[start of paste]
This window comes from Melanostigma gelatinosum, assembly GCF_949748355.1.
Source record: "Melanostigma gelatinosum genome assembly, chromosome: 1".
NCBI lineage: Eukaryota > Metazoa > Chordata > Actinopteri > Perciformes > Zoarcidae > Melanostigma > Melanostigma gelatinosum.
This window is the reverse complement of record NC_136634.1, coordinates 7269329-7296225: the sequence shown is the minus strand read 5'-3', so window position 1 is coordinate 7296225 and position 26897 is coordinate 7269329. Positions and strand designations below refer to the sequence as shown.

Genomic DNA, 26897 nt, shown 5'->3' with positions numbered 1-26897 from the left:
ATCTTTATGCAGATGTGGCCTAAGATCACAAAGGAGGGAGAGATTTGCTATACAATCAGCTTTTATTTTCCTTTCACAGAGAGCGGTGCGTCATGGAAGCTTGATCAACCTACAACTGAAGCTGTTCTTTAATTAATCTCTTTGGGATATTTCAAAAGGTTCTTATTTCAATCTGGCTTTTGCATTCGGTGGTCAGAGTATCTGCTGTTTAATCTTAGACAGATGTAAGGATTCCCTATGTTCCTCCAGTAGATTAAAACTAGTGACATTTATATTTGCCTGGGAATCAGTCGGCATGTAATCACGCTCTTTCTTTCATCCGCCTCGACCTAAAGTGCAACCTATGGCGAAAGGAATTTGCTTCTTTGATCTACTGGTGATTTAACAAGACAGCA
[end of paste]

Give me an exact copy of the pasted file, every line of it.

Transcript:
This window comes from Melanostigma gelatinosum, assembly GCF_949748355.1.
Source record: "Melanostigma gelatinosum genome assembly, chromosome: 1".
NCBI lineage: Eukaryota > Metazoa > Chordata > Actinopteri > Perciformes > Zoarcidae > Melanostigma > Melanostigma gelatinosum.
This window is the reverse complement of record NC_136634.1, coordinates 7269329-7296225: the sequence shown is the minus strand read 5'-3', so window position 1 is coordinate 7296225 and position 26897 is coordinate 7269329. Positions and strand designations below refer to the sequence as shown.

Genomic DNA, 26897 nt, shown 5'->3' with positions numbered 1-26897 from the left:
ATCTTTATGCAGATGTGGCCTAAGATCACAAAGGAGGGAGAGATTTGCTATACAATCAGCTTTTATTTTCCTTTCACAGAGAGCGGTGCGTCATGGAAGCTTGATCAACCTACAACTGAAGCTGTTCTTTAATTAATCTCTTTGGGATATTTCAAAAGGTTCTTATTTCAATCTGGCTTTTGCATTCGGTGGTCAGAGTATCTGCTGTTTAATCTTAGACAGATGTAAGGATTCCCTATGTTCCTCCAGTAGATTAAAACTAGTGACATTTATATTTGCCTGGGAATCAGTCGGCATGTAATCACGCTCTTTCTTTCATCCGCCTCGACCTAAAGTGCAACCTATGGCGAAAGGAATTTGCTTCTTTGATCTACTGGTGATTTAACAAGACAGCA